A couple of weeks ago, this newspaper featured an article about a 76-year-old grandmother in Michigan who bagged a 5-point buck. I hooted when I read that and so did a number of my friends.
This woman's grandson said, according to the paper's report, that "you don't really hear or see any grandmas that are 76 and still shooting deer." Really?
I like to tell people that my son didn't find out until he was 16 that every boy didn't have to come home from school and get his own supper because his mother was out hunting. I'm a 75-year-old grandmother who bagged an 8-point buck this year. Happy about it and thankful for it and not thinking it is a feat that requires newspaper coverage. Oh, well.
My son, who called from Missouri to congratulate me on the buck, told me that one of his Facebook friends called me "The JOEPA of hunting." I'm still laughing over that one. I'm beginning to feel old, but I do have a few years to go to catch up to Paterno.
It pays to pay attention
I had a neat experience this deer season as well.
The first day of rifle season, sneaking along in the Armstrong County woods, I came upon a dead 10-point buck. I stopped to look for a long time, wondering what had happened.
It had been dead for two or three days, I guessed, but there were no visible signs of a bullet wound or any other injury. But I noticed a black button firmly fastened in each ear.
That was a curiosity so I stepped down and lifted one ear to look and underneath was a white ear tag. This was one of the deer involved in a Penn State research project and there was a $100 reward for turning in the tags. It didn't take me long to whip out my knife and cut those ear tags off.
The report on that buck from the research team was that it had been tagged in January, 2009 as a juvenile, about 15 miles from where it was found. That's one of the things the research looks for, how far does a deer travel? Was it the rut that caused it to travel that far? Food supplies? That is all good farm country so it doesn't seem that it had to travel far to find food. We'll never know exactly why this buck met his demise 15 miles from its original home range.
Keep your eyes open
This was the year for spotting tagged deer.
I saw a spike buck that was sporting a collar with a little antenna sticking up during the week of buck season. My buddy, from the Poconos, Charlie Dix bagged a great 10-point during the second week of season and darned if it did not also have a collar. Charlie said this buck had a covering of snow on its back and he did not notice the collar when he shot.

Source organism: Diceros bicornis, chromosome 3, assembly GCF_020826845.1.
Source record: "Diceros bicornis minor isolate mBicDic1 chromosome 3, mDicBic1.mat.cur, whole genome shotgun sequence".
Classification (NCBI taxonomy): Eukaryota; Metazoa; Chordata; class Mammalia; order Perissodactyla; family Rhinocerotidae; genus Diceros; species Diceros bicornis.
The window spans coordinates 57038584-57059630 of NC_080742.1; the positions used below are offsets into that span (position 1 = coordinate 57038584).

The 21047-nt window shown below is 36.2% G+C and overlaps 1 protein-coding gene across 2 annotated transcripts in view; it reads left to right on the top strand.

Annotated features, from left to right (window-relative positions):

Love the stew
Last winter, at the wild game dinner at New Hope Baptist Church in Duncansville, the undisputed game dish of the evening was a huge pot of bear stew.
Masterminded by Ed Figart of Claysburg, he was immediately besieged by requests for the recipe. Figart is a friend of mine and no voice was more incessant than mine, asking him to write down the recipe so I could share it with you folks.
Like many cooks, however, he didn't have a recipe. He just threw it together. The other day I forced him to spend a few moments with me telling me what the ingredients were for this stew. It would work for venison, beef or bear. But when someone makes a dish out of bear meat and people are still nagging for the recipe a year later, you know it is something special. So here is "Figart's Bear Stew:"
Step 1: Begin with two pounds of bear meat, cut into small pieces. Brown it in oil with a large onion. After meat is browned, add a 32-ounce can of beef broth to the meat and bring to a boil. When it boils, add one package of McCormick's Stew seasoning. Turn the heat down and let the meat cook until it is tender. Set aside to cool. When cooled, skim off any grease from the top and discard.
STEP?2: As the meat cooks, cut up six large potatoes into small pieces along with some carrots, celery and green pepper. When meat is nearly done, throw the vegetables into the pot with the meat along with a second package of stew seasoning and salt and pepper to taste. When the vegetables are almost done, add a package of frozen peas.
STEP 3: When stew is done stir in a mixture of flour/cornstarch and water for thickening until stew is consistency you desire. Let stand until it cools completely, during which all the flavors blend. Refrigerate it until next day, then reheat and serve.
Recipe notes: This stew can be made with beef or venison. If you want to make a larger batch, then double or triple ingredients.